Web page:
Prince de Talleyrand

From the Art of Living to the Art of Diplomacy

Cultivated and highly intelligent, Prince de Talleyrand was a very gifted and versatile man. Well known for his involvement in events that occurred in France from the revolutionary period to the reign of Louis-Philippe, he was also a great active and influential lord in his domain of Valençay.

Talleyrand,
became Prince of Benevento, the name of a city taken from the Pope, in 1806. Copy of a portrait by François Gérard, in 1808.

Outraged by the way Napoléon treated the vanquished nations in the Treaty of Tilsit, which he did not actually write, Talleyrand resigned from his position as “unemployed Foreign Minister”. A year later in September 1808, the emperor hired Talleyrand to assist him at the Congress of Erfurt with the Tsar of Russia. Bad idea. Talleyrand wrecked the negotiations and explained that by manipulating the two crowned heads to maintain the European balance, he had “saved Europe from a complete upheaval.”

A key player in the history of France and Europe, Talleyrand will forever be a fascinating controversial figure. So much for his great diplomatic skills as for his amazing ability to adjust to different regimes that occupied the political scene of his time.
Distancing himself from those in power as soon as he thought the worst hit, he willingly supported the monarchy, Revolution, Directory, Consultate, the first Restoration and the July Monarchy. This man also had a wonderful sense of humor, for he once said: “I have not abandoned any government before it abandoned itself.”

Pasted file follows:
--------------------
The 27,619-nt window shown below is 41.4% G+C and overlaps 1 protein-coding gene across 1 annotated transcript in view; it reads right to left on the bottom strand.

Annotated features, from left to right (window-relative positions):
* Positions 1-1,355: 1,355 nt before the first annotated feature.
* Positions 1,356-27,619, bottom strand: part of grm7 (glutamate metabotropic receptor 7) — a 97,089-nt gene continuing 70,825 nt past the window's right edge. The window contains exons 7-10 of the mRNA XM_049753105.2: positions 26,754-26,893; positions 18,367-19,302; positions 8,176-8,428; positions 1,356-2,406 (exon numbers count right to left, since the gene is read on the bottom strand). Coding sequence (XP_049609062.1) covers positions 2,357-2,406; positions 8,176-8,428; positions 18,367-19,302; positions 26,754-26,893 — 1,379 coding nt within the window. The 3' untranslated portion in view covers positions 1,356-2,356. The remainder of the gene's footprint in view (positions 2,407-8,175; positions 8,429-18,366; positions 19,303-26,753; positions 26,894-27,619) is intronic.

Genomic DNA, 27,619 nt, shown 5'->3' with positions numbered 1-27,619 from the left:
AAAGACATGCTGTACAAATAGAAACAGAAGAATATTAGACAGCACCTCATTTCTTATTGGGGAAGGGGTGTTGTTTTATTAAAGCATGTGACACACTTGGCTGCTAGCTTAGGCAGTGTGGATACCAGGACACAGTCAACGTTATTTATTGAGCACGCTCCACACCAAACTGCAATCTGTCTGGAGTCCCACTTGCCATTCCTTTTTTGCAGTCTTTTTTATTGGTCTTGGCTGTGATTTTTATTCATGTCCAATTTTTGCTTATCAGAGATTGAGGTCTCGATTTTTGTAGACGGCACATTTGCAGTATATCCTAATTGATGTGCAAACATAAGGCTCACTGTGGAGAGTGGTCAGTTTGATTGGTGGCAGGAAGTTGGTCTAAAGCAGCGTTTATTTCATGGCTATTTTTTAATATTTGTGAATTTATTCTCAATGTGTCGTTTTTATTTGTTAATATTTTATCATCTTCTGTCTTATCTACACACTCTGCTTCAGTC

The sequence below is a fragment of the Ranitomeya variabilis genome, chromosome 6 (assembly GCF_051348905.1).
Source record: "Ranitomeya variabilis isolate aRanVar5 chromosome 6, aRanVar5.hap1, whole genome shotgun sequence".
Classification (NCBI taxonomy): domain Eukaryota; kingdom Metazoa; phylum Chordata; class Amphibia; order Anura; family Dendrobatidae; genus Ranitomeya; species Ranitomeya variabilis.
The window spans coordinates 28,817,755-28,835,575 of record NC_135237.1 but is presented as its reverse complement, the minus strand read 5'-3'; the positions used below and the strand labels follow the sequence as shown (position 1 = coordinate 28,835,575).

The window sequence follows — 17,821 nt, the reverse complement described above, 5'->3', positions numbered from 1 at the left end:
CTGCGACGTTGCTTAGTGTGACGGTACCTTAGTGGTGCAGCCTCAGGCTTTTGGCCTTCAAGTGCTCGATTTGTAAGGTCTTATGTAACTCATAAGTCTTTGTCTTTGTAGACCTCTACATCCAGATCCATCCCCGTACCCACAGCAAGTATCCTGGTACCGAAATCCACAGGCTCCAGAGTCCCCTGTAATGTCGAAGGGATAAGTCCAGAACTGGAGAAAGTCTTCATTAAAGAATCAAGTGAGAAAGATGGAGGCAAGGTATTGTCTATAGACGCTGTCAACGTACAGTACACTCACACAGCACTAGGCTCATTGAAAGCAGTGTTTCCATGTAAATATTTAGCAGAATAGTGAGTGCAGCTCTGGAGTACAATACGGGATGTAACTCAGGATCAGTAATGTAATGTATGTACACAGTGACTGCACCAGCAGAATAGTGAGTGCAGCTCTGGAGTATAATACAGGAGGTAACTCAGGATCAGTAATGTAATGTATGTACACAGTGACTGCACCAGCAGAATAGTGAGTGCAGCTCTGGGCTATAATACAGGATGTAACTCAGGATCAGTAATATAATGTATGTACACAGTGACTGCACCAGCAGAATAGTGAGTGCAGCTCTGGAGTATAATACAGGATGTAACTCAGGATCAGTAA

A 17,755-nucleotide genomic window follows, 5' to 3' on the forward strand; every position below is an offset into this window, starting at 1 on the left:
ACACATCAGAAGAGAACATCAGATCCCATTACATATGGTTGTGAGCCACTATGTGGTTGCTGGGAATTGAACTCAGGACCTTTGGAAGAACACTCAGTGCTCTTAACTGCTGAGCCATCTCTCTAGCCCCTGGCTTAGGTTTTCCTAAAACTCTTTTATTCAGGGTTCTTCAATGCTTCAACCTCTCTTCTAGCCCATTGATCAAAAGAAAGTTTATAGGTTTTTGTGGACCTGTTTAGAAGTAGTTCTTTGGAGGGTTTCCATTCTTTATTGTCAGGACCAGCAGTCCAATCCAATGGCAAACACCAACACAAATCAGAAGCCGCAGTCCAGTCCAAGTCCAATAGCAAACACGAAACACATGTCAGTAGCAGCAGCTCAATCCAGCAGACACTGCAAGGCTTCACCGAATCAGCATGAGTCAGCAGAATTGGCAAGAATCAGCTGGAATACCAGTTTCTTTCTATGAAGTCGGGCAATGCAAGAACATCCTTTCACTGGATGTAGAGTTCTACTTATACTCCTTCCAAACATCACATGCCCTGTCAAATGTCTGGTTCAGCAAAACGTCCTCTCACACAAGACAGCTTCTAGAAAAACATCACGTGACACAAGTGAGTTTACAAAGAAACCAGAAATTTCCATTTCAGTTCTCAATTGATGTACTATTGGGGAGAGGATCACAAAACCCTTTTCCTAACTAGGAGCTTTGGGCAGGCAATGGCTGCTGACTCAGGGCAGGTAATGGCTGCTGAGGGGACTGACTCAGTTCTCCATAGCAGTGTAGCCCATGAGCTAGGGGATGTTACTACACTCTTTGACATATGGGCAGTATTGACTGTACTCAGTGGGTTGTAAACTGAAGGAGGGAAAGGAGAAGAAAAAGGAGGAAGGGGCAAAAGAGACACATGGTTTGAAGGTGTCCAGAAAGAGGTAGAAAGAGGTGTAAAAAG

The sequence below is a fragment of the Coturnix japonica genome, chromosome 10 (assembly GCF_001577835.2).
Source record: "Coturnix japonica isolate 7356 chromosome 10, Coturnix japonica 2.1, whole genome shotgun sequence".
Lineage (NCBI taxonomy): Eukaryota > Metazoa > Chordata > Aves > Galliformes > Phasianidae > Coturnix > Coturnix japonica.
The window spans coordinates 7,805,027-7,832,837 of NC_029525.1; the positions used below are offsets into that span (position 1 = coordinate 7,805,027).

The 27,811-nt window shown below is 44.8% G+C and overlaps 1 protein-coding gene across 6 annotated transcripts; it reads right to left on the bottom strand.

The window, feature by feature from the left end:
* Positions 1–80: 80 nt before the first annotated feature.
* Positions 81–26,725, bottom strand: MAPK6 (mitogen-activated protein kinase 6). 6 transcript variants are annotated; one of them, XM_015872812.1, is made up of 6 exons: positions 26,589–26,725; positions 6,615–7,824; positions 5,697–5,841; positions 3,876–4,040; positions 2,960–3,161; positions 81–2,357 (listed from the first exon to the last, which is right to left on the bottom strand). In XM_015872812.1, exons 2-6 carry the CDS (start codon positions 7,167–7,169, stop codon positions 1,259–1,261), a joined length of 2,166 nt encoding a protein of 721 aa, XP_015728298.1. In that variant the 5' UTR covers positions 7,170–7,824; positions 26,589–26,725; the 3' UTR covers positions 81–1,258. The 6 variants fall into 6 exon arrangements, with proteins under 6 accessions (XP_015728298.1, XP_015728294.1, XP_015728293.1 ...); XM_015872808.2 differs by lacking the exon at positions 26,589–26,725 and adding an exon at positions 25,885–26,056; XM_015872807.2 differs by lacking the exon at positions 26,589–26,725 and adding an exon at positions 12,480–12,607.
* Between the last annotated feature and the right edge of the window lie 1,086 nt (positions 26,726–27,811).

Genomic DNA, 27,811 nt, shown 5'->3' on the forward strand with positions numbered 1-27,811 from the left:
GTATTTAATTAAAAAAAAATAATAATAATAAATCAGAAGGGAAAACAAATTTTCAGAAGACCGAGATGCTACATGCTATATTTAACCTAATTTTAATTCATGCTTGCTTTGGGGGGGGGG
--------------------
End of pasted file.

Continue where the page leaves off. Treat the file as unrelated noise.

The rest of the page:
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Catherine Grand,
lover and wife of Talleyrand.
Copy of her portrait by Elisabeth Vigée-Lebrun.

Smarter than most people thought, the beautiful Catherine had an adventurous life of a divorced women and then settled down before seducing Charles-Maurice during the time of the Directory. Naturally, some doors were closed to her for the sake of morality, and the reasons for which Napoleon’s Minister married her in 1802 remain the subject of debate for historians. Their union was never recognized by the Pope and they decided to legally separate during the Restoration.

Although Charles-Maurice’s ability to anticipate most likely saved his life and allowed him to pursue a long and brilliant diplomatic career that eventually made him famous, he was unable to convince the leaders of his time. In addition to his ability to adapt to the alternating regimes, he always tried to express his own personal political thought. Hostile towards absolutism, censorship, regulations that hindered the development of France and war, his ideas were rooted in the philosophy of the Enlightenment. These ideas carried the excitement from previous decades before the Revolution (in 1789, when he was 35 years old) in all directions and influenced his youth and training.  Cultural, intellectual, economic, administrative and scientific enthusiasm, while for the first time, the French population rose from 22 million under the reign of Louis XIV to 28.5 million under the reign of Louis XVI.